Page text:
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U.S. oil refiners pick Iraqi, Canadian crudes to replace storm losses -traders

09/24/2021 | 12:42am EDT
FILE PHOTO: Exxon's U.S. oil refineries pump out more soot than rivals' plants

HOUSTON, Sept 23 (Reuters) - U.S. oil refiners hunting to replace crude lost after a storm hit the U.S. Gulf of Mexico last month have been turning to Iraqi and Canadian oil, while Asian buyers have been pursuing Middle Eastern and Russian grades, analysts and traders said.

Royal Dutch Shell, the largest producer in the U.S. Gulf of Mexico, this week said damage from Hurricane Ida to an offshore transfer facility will limit Mars sour crude supplies into early next year. The grade is used heavily by U.S. Gulf refiners and companies in South Korea and China, the top two export destinations for Mars.

The United States generally exports more than 3 million barrels per day (bpd) of oil, most from the U.S. Gulf Coast. With overall fuel demand rebounding to pre-pandemic levels, refiners will need to make up for the Mars shut-ins.

The loss of up to 250,000 bpd has some U.S. refiners seeking replacements for fourth-quarter delivery, especially Iraq's Basra crude, traders said. Others received supplies of sour crude from U.S. storehouses.

Basra crude has come to the fore during past disruptions. In 2019, when U.S. sanctions on Venezuela cut off heavy crude grades to Gulf refiners, Iraq rapidly boosted cargoes. Canadian heavy-oil suppliers also benefited.


Exxon Mobil and Placid Refining Co have received oil from the U.S. Strategic Petroleum Reserve (SPR), addressing immediate needs for sour crude.

"Refiners that needed to specifically replace Mars barrels requested sour crude from the SPR. Many others are buying extra cargoes of Basra for October delivery, whose prices were very convenient as sour crudes in general are under pressure," a U.S. Gulf crude trader said.

Earlier this month, Mars crude traded as high as a $1.50 premium over U.S. benchmark West Texas Intermediate (WTI) but on Wednesday it was offered at a $2.25-per-barrel discount <WTC-MRS>, returning to pre-storm levels. Most of the nine U.S. refineries that halted output during Ida have returned to production.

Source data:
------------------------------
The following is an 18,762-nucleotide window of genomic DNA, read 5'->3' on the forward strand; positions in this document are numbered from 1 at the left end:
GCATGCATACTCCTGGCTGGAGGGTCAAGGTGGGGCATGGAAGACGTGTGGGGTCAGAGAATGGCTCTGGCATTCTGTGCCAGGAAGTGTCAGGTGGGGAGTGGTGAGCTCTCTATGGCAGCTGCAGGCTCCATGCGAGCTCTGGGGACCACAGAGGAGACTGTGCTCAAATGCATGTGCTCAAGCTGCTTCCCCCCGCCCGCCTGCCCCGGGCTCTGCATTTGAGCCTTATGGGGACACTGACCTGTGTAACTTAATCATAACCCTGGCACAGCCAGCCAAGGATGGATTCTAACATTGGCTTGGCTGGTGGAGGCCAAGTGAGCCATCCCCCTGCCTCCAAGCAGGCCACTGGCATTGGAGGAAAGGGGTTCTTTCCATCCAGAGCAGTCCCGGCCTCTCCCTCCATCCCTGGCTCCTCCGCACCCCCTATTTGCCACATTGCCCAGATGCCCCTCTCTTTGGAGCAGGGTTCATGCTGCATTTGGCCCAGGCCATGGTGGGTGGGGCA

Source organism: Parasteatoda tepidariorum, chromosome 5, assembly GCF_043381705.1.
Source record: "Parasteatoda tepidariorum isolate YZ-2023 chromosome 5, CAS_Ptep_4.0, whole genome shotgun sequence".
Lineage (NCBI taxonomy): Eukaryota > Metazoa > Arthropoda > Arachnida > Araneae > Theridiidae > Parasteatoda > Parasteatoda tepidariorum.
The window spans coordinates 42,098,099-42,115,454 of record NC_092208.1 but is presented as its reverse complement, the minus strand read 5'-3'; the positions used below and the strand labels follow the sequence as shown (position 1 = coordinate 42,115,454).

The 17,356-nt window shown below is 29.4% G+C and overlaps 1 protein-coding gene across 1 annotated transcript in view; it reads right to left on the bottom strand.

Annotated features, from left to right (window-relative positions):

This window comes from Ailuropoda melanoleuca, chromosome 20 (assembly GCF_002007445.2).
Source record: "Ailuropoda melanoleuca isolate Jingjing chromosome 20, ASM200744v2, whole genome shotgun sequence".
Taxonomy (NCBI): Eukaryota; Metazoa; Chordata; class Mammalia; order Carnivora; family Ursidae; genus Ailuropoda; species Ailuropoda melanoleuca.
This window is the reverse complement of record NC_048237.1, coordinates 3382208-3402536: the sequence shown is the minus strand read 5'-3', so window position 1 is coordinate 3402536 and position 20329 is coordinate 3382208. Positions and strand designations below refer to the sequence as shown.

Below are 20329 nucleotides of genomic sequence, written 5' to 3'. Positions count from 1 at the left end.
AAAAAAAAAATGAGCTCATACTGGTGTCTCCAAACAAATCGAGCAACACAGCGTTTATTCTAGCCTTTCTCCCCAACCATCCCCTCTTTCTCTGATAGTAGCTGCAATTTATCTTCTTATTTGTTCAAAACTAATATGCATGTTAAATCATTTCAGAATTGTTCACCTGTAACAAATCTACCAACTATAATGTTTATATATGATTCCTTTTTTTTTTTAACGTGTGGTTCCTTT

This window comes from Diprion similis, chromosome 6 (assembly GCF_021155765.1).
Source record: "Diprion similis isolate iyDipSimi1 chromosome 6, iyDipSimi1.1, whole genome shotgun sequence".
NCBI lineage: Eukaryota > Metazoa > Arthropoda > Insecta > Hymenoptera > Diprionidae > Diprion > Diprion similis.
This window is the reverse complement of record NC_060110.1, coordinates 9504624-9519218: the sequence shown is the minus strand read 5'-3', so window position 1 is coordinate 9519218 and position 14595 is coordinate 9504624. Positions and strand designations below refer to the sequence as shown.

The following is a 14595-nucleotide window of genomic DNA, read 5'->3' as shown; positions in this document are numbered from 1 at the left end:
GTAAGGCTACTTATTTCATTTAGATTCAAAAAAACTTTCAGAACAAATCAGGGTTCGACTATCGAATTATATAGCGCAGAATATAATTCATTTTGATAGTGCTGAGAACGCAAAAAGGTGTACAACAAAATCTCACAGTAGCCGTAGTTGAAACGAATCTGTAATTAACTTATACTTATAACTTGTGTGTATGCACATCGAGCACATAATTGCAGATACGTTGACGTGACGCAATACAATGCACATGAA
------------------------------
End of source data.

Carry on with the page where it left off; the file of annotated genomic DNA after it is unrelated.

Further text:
Refiner Marathon Petroleum has bought Basra for October loading, one trader said. Suezmax tanker Jag Leena is provisionally booked to load 1 million barrels of Basra Light crude on Oct. 10 for the United States, data on Refinitiv Eikon showed, although it was not immediately clear which company chartered the ship.

U.S. refiners able to process and blend heavier crudes also have shown interest in Canadian and Latin American grades, traders added. Marathon declined to comment.

U.S. Energy Information Administration preliminary data through Tuesday showed imports from Mexico and Brazil rising after the storms.


Of the up to 250,000 bpd of lost Mars crude production, about 80,000 bpd typically are sent to Asian refineries, according to cargo tracking firm Vortexa.

South Korea has accounted for about two-thirds of Mars exports this year, said Kpler oil analyst Matt Smith.

Before Hurricane Ida hit, China's Unipec and South Korean refiners had boosted Mars crude purchases to take advantage of favorable prices but faced some cancellations. However, they were able to replace the supplies with crude from the Middle East and Russia, traders said.

"All types of medium sour crude can replace Mars such as Oman, Urals and Basra, depending on refinery configuration," a trader with a Chinese firm said.

Unipec recently bought 200,000 tonnes of Russia's Urals crude for October delivery amid a broader weakness in price differentials.

South Korea's second largest refiner, GS Caltex Corp, had a Mars cargo canceled that had been set to arrive in late November, and the company has not yet looked for replacement crude in the spot market, according to traders.

Unipec's parent, Sinopec, and GS Caltex did not reply to requests for comment. (Reporting by Arathy S Nair in Bengaluru, Marianna Parraga in Houston, Florence Tan in Singapore and Olga Yagova in Moscow; Editing by David Gregorio and Ana Nicolaci da Costa)

© Reuters 2021
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